What is Philosophy?

What is philosophy? It is not a typical subject in high school and many college students managed to avoid it as well. But, Philosophy is the art and act of being curious; it is a reflective sense of wonder. We were all budding philosophers at one time– when we were children. Children naturally exhibit curiosity and wonderment about their world. As we grow up we often lose that sense of wonder as we become enmeshed in the day to day activities by which we make our living. (Visit my links to information about philosophy and children.)

In philosophy we explore the questions that have haunted people for centuries and continue to do so. From questions about the nature of the self (Who am I? Am I the same person I was five years ago? ten minutes ago? a second ago? What makes me an individual? How are humans different; or are they?) to questions about the limits of our knowing and being (Can I know anything? the truth? Is science more real than art? How certain do I have to be to claim to really know? Can I know that God exists? What could God possibly be? Does it matter if I believe or not?), philosophy is essentially an activity of questioning, listening, reflecting about our existence.

As an activity, it can be approached through historical readings, the Great Conversation of Philosophers throughout the ages. It can also be approached as a cache of questions or problems that originate ordinary human experience. Of course, one can use both methods as well! In my classes I try to encourage us all to view philosophy as an opportunity to

to gain an appreciation for the philosophical questions before us as well as try to find some answers for ourselves.

to become acquainted with philosophical literature and some of the great thinkers in our past.

To reflect upon how places shape our world and we shape our places

As a practice, philosophy represents a way of living in the world that is alert to the mystery of existence and consciousness and engages in self reflection and dialogue with others about these fundamentally important matter.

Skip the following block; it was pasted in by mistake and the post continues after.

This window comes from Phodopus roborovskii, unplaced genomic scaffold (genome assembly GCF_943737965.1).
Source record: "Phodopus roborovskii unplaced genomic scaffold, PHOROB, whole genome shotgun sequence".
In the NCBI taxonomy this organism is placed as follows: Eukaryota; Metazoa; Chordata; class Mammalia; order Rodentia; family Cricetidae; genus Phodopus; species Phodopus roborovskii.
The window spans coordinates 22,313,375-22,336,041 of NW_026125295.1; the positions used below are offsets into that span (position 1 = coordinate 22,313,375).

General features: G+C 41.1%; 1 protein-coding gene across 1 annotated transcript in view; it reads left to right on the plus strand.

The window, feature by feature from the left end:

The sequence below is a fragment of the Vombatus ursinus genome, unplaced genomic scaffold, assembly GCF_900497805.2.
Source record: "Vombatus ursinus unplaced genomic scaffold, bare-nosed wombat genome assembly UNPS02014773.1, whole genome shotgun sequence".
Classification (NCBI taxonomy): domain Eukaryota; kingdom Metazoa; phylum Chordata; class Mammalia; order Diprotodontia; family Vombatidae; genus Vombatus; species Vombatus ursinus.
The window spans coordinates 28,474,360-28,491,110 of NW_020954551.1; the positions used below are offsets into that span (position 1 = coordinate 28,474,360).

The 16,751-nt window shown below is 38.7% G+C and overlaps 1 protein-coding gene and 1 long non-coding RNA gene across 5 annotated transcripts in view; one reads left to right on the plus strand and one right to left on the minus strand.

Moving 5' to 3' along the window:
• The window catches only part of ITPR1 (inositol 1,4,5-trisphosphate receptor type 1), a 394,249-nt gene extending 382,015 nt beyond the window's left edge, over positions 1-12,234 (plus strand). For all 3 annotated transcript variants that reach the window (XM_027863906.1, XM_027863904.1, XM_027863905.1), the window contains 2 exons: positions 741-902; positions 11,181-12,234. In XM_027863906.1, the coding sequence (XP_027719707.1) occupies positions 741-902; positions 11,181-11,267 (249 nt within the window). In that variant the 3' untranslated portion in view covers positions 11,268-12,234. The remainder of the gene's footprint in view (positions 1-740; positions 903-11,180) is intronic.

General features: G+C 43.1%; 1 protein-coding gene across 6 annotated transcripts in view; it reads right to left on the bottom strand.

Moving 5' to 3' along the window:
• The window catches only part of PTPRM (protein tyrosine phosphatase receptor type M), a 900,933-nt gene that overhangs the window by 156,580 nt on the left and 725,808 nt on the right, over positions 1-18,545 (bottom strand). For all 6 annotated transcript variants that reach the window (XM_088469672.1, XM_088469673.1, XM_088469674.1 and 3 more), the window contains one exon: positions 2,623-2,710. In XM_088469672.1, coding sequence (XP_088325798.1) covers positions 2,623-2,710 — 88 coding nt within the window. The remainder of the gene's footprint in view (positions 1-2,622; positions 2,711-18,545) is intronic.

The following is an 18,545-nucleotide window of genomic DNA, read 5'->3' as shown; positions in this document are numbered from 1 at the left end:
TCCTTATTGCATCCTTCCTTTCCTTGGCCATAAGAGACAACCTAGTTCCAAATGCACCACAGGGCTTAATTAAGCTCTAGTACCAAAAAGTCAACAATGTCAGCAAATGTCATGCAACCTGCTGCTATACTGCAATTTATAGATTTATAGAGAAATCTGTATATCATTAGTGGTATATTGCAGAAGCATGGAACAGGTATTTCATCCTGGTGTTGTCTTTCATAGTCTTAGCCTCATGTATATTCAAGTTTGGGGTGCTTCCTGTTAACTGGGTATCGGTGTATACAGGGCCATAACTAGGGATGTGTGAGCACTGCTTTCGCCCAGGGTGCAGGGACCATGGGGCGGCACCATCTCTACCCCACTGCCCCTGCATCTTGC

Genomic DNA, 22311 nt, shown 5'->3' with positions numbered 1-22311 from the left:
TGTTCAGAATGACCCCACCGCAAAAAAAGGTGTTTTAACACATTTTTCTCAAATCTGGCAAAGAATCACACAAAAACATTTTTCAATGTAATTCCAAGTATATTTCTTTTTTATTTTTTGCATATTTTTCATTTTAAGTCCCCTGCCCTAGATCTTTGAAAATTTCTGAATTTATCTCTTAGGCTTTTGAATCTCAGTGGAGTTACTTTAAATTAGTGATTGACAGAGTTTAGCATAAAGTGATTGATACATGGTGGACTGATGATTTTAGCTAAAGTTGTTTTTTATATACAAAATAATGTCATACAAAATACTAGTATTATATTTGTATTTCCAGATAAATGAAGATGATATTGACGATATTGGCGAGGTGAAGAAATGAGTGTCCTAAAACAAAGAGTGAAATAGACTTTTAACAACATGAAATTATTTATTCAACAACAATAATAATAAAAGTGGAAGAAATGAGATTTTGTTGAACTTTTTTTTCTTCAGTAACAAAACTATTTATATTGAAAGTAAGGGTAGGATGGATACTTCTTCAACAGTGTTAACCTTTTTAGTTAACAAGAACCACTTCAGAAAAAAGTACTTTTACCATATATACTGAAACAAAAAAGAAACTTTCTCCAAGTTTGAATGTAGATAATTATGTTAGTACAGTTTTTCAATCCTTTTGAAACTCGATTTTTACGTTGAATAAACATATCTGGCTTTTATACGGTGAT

Some Questions out of the philosophical tradition:
aesthetics: Are there universal values in art and beauty? Can differences be reconciled with universality? What makes a work of art beautiful? Or simply a good one? What does an artist do?
ethics: questions of self and others: responsibility, choice, sameness vs. difference (racial, social, and gender themes), men and nature: Are we responsible for our actions? Are there objective standards for good or evil or are those concepts simply culturally defined? Or defined by each one of us? From where does morality come?
metaphysics: Are we fundamentally the same? Are we fundamentally all different? epistemology: is knowledge possible across differences? Is there one truth? Is there any truth? Are we born knowing some things or does all knowledge come from experience? Does perception reveal a world or do we make our own?

Ein Traum Ein Traum ist unser Leben auf Erden hier.
Wie Schatten auf den Wogen schweben und schwinden wir,
und messen uns’re trägen Tritte nach Raum und Zeit;
und sind (und wissen’s nicht) in Mitte der Ewigkeit.

–Johann Gottfried von Herder, (1744 – 1803),

What questions persist for you?

Interested in philosophy and movies? Visit this  site for some suggestions but a google search will reveal many more.

Visit this page on Holderlin’s poetry for some Romantic commentaries on poetry and philosophy.

Philosophy and the World– For some excellent documents on philosophy’s role in the global village, consider the following two reports put out under UNESCO.